tv Outnumbered FOX News January 31, 2017 9:00am-10:01am PST
point man for the administration on the president's controversial temporary travel ban. that should begin in less than 10 minutes, and he has ex-military, so he will probably be on time. >> we will be back here after an hour of "outnumbered" ." >> harris: we will begin without fox news alert, we are waiting homeland security secretary john kelly to hold a news conference beginning any moment now on the implementation of president trump's new executive order on immigration. and new developments in the controversy over it. president trump fire the acting attorney general, sally yates last night, just hours after she had defied the commander-in-chief by refusing to defend his mandate to block people and seven muslim-majority countries from entering america. the president replaced yates with another acting attorney general, that is because his pick for the job, senator jeff sessions, is yet to be confirmed. so dana boente, u.s. attorney
will take over in the interim. he said he will defend that immigration order. this is "outnumbered," i'm harris faulkner. here today is sandra smith, meghan mccain, former national security staff member under president bush and obama right on time today, gillian turner, and today's #oneluckyguy, fox news political analyst, juan williams is outnumbered, good to have you. >> juan: nice to be here on a snowy new york day. >> harris: there is no such thing as a slow news day anymore. it just cooks like popcorn. >> i can't wait to hear what you have to say, one williams. >> juan: it wasn't even like slow news tonight. >> harris: let's get to the news, president trump moved swiftly after acting attorney general sally yates, and obama administration holdover, said publicly she would not enforce as immigration order. in announcing her replace him, the white house stated that the acting attorney general has the betrayed the deferment of justice by refusing to enforce a legal order designed to protect the citizens of the united states. ms. yates is an obama admits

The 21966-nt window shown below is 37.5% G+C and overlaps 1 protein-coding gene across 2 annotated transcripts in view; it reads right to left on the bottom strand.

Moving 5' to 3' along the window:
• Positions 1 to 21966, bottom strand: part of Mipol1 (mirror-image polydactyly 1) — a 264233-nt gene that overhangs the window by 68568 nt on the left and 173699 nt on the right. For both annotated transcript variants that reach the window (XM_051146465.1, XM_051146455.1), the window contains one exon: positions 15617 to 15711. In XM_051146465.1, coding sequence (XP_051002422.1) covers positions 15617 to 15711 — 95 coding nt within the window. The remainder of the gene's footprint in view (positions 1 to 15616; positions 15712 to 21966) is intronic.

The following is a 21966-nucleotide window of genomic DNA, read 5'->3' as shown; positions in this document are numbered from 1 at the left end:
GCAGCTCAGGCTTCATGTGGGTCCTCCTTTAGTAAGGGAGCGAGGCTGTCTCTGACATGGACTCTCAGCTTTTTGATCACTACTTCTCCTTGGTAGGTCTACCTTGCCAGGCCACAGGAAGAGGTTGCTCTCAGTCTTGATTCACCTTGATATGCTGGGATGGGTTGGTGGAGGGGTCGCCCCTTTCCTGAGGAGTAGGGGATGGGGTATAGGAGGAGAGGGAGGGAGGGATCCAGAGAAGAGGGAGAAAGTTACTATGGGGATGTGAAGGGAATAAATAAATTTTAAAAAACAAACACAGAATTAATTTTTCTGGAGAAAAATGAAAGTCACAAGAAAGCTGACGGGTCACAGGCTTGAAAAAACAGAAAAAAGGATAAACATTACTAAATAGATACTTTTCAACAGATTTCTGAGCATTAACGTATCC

ration appointee who is weak on border and very weak on illegal immigration, it is time to get serious about protecting our country. all right, as i'm saying this, the news is breaking, let's get the homeland security secretary, john kelly, on this very topic. watch. >> i'd like to clarify that the most-recent executive order what it does and does not mean. this is not a travel ban, this is a temporary clause that allows us to better review the existing refugee and visa vetting system. over the next 30 days we will analyze and assess the strength and the weaknesses of our current immigration system, which is the most generous in the world. we will then provide our foreign partners with 60 days to cooperate with our national security requirements. this way we can ensure the system is doing what it is designed to do, which is protect the american people. this analysis is long overdue and strongly supported by the departments career intelligence officials. acting under secretary for dhs
intelligence and analysis, david, will speak to that in more detail shortly. furthermore, this is not, i repeat, not a ban on muslims. the homeland security mission is to safeguard the american people. our homeland, our values and religious liberty, it is one of our most fundamental and treasured values. it is important to understand that there are terrorists and other bad actors who are seeking to infiltrate our homeland every single day. the seven countries named in the executive order are those designated by congress and the obama administration as requiring additional security when making decisions about who comes into our homeland. as my predecessor, secretary like to state, it is easy to play defense on the 50-yard line then it is on the 1 yard line. by preventing terrorists from entering our country, we can stop terror attacks from striking the homeland. we cannot gamble with american